Your child doesn’t need fancy teaching time clocks, balancing beams, sensory boards etc. Instead a few good quality materials offering a range of experiences are key. 

The same rule applies to “shelf work” as does in Practical Life. We don’t give them pretend food, we let them chop carrots. Why then would we give them pretend experiences? Instead, bundle them up and go out for jumping running and balancing. Allow your child to explore different textures, sounds, tastes and smells within your home and community. 


Independence is a cornerstone in Montessori. When choices or access become overwhelming, independence suffers. This is Quentin’s closet in his room. The IKEA Trofast system has worked well all these years. There is a little video of him using it at around 18 months here. There aren’t many clothes, but they are all ones he loves. The top yellow bin stores pj’s the middle one stores shirts and the bottom one pants. The basket below stores socks and underwear. How do we keep this space minimalist?  The answer is simple. We don’t buy more clothes than he needs. 4 sets of pj’s, 4 short sleeved shirts, 3 long sleeved shirts and 3-4 pants. Not having a large wardrobe means we can spend more money on the pieces he has, allowing us to choose sustainable, healthy options. 

Step Three: Prepare purposeful environments


Quentin’s room has remained the same since we switched it here. Like all things Montessori, items and areas have a distinct purpose. Bedrooms are for rest. He has a bookshelf by his reading area tipi and his wooden barn is stored here but that’s it. There are no toys or materials in this space. It is light and airy and cosy. Perfect for relaxing. 



This area (all one space) shown above is on the first floor of our house. It has been his Montessori area from birth. The area houses his open ended & gross motor play items (shown in the second picture), work table, work mat, Montessori shelves and Art table and shelves (seen behind the shelves in first pic). It has changed so much over the years but also remains the same. Everything has a purpose and a place. This is where he keeps 100 percent of his materials. There is a wall map to the left of the slide. His cube shelving holds every material out at the moment. He has both learning materials and open ended play materials in this space.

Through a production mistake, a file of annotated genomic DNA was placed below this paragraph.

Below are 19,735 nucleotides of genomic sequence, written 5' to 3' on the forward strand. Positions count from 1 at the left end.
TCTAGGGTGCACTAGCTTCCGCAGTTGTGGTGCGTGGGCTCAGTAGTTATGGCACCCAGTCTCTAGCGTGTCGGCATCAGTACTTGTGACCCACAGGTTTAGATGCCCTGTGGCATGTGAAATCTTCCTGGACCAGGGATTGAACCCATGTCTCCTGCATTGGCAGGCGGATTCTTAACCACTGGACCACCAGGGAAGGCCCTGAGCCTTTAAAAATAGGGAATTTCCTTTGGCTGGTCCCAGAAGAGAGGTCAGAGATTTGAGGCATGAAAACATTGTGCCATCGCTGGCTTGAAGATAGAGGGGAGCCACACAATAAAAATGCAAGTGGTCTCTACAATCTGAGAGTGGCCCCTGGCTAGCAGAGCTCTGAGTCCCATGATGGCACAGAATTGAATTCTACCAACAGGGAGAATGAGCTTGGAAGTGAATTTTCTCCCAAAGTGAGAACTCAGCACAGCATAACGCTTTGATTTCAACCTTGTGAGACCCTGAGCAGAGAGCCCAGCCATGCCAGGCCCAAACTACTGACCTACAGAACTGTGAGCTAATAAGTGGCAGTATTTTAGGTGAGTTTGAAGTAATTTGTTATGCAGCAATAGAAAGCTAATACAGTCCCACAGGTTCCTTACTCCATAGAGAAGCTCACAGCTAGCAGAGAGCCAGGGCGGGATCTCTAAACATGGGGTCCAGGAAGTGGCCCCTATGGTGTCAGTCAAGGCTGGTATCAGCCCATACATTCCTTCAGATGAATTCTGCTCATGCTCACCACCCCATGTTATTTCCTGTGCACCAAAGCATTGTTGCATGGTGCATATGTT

I often see parents asking about how many materials to have out at one time and when to rotate them. I also see the answers. Some say 2 weeks, others say four. However the true Montessori answer is as always follow the child. If your child doesn’t use a material, observe to see why. Perhaps it is either too difficult or easy. Perhaps they are bored. Careful observation of your own child will tell you when you need to rotate items. 

In truth, our shelves rarely get rotated. We do our monthly Nature Study and that tray of items gets changed sometimes weekly. However at 4 years old, it is Quentin that rotates the shelves. If he is tired of a puzzle, he takes it off the shelves to the storage cabinet (shown above earlier) and switches it out. If he wants something out of his science box or geography box, he goes and replaces what is out with what he wants. Sometimes I will rotate something if I see a particular interest, and I will definitely take something out if it is no longer challenging such as his Montessori Blue Language Series, but mostly it’s him. 

How do we make minimalism work in this space? We don’t purchase many items and we don’t have multiple items that do the same purpose. Not having many items means that all items we have get a lot of use. When we do purchase or make something, we are mindful of its purpose and choose good quality over quantity. 

Here is his kitchen space. 

I feel this particular part of our home doesn’t need any more explanation here. It is purposeful, neatly contained and beautiful. If you are interested in learning more about our kitchen space, there is lots of information under the “In the Kitchen” category of this website and loads of videos and pictures on our Instagram account listed above.